Well, it seems that the new generation of chips works differently and is now powered by radio waves. What this means is that the more powerful the radio signal to the RFID tag, the further away it will work. By use of an amplifier, a few high-gain antenas, and a receiver, he was able to read an RFID tag from over 217 feet away! This was just using commercially available, inexpensive, and easy to obtain equipment. He also stayed within the guidlines of HAM radio laws. He predicted that he could reach as far as 1000 feet given the right conditions and environment.
Maybe you should go get an RFID shield for your passport?
I'm sure you have all been to a movie recently that has been shown in 3D. This latest fad is taking the movie field by storm...but is it here to stay?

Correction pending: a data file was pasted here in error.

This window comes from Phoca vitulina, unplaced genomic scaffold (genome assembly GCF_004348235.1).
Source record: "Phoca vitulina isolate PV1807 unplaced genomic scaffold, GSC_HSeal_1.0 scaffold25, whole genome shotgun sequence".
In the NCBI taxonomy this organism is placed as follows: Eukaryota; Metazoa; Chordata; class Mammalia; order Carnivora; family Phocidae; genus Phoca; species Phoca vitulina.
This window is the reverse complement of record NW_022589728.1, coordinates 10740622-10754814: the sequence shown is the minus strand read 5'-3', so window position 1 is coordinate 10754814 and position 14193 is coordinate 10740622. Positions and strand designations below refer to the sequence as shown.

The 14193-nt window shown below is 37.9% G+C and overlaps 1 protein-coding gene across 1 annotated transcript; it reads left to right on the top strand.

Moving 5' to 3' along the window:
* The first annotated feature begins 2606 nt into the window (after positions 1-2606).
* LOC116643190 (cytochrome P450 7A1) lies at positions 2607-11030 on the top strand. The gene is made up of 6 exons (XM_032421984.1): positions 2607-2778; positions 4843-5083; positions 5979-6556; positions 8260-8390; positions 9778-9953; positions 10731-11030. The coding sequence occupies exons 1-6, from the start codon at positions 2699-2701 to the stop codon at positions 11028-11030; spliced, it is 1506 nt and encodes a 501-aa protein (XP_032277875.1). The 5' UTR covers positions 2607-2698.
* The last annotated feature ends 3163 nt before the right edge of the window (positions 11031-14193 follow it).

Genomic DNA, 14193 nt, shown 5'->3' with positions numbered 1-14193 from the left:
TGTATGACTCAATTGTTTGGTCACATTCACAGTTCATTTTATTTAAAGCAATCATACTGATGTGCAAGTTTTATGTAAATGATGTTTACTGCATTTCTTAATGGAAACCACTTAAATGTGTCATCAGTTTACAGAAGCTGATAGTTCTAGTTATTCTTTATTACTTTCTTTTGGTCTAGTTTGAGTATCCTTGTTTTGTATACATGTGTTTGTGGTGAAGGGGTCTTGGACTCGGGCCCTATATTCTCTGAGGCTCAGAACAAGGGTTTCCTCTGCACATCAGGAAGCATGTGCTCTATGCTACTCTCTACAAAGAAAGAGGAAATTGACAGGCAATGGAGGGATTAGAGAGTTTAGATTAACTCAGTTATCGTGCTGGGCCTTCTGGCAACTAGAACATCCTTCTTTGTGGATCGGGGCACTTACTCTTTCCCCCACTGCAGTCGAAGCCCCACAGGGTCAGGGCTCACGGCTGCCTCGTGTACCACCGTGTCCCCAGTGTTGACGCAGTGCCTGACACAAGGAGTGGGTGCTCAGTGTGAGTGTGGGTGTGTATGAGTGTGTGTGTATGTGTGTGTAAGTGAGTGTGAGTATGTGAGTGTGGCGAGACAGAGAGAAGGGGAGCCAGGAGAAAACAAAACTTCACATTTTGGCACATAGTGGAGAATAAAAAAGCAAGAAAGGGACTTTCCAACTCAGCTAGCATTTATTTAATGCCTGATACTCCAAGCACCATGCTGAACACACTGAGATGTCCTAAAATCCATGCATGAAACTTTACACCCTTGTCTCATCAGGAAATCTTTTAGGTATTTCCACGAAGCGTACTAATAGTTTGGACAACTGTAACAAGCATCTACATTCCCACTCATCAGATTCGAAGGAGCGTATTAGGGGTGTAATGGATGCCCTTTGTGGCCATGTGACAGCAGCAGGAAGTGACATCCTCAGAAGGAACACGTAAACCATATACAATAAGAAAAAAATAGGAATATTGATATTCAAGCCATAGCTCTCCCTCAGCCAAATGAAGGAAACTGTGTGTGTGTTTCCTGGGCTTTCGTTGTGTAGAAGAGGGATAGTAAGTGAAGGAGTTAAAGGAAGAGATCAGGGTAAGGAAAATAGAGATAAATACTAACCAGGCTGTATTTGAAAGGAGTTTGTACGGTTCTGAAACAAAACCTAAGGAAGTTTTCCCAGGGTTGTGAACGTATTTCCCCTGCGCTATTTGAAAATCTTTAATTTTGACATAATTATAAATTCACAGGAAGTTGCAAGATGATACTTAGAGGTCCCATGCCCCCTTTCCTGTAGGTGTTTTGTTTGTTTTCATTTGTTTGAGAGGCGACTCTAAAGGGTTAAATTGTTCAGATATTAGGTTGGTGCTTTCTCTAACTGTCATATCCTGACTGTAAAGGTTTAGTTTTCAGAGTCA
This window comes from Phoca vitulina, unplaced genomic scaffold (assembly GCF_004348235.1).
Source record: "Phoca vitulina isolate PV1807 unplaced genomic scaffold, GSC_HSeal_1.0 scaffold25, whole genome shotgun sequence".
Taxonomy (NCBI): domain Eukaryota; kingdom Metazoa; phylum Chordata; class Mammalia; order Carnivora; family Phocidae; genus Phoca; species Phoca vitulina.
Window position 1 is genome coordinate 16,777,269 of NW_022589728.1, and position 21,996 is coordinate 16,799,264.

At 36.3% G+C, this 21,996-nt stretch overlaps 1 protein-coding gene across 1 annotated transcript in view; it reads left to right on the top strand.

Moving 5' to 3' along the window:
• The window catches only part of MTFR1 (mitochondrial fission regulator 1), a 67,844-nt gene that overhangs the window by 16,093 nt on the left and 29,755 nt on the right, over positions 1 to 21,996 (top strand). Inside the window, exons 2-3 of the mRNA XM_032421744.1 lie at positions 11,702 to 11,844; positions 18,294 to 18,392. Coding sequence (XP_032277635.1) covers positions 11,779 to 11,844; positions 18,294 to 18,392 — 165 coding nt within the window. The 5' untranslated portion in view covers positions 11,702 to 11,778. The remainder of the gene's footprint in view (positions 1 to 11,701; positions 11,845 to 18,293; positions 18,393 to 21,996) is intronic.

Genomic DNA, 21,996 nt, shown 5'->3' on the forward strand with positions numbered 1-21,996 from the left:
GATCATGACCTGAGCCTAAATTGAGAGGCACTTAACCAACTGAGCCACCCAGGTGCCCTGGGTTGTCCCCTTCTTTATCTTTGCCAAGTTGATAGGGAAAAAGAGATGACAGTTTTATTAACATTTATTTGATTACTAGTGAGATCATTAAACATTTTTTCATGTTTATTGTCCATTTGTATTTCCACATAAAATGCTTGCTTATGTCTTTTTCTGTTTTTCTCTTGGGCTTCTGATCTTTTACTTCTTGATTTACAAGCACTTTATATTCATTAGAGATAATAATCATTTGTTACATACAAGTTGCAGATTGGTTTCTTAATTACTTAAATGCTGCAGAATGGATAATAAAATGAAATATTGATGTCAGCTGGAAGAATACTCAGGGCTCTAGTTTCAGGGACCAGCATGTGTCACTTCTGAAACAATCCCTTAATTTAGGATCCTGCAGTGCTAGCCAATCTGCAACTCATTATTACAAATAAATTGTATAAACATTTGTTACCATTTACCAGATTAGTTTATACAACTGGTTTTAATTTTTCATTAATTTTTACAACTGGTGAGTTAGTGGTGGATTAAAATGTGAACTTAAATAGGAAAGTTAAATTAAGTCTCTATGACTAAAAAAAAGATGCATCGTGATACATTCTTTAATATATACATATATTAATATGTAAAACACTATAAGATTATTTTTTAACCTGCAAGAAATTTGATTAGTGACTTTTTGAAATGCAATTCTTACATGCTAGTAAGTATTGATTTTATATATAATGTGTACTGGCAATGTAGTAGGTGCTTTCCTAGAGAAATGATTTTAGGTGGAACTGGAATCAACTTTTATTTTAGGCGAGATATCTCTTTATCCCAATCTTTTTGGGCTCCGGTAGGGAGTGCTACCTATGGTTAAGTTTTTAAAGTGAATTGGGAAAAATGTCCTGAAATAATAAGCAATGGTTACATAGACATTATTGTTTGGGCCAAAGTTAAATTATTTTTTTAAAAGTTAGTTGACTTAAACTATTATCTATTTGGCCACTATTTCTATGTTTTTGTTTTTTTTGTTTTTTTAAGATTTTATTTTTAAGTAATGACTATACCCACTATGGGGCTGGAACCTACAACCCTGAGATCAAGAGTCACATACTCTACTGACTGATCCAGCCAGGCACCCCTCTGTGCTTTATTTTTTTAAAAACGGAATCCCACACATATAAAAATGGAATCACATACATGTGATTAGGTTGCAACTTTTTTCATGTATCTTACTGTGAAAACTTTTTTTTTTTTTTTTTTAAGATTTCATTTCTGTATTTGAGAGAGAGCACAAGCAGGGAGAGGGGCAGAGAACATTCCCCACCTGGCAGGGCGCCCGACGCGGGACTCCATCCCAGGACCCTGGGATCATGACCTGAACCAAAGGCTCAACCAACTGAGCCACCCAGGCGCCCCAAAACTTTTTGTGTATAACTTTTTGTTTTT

If you can remember the old 3D technology...the paper glasses with the red and blue lenses...you will admit that 3D today is leaps and bounds above that. I've been to see a few recent movies in 3D and I'm not sure that it really added anything extra to the movie. In the end we saw a few cool graphics, but I ended up with a headache at the end without any WOW factor to show for it.
Now we have the 3D televisions coming out. If you haven't seen them in stores, they work the same as the movie. You will need a 3D DVD, then have to wear glasses while watching it to get the 3D effect.
The biggest question we have here is this...is 3D here to stay or is it a passing fad like the previous 3D technology? I'm just not sure we can convince the general public to buy a new 3D enabled television and then sit in their living rooms with special glasses to "enjoy" some rather ho-hum effects. But, that's just my opinion.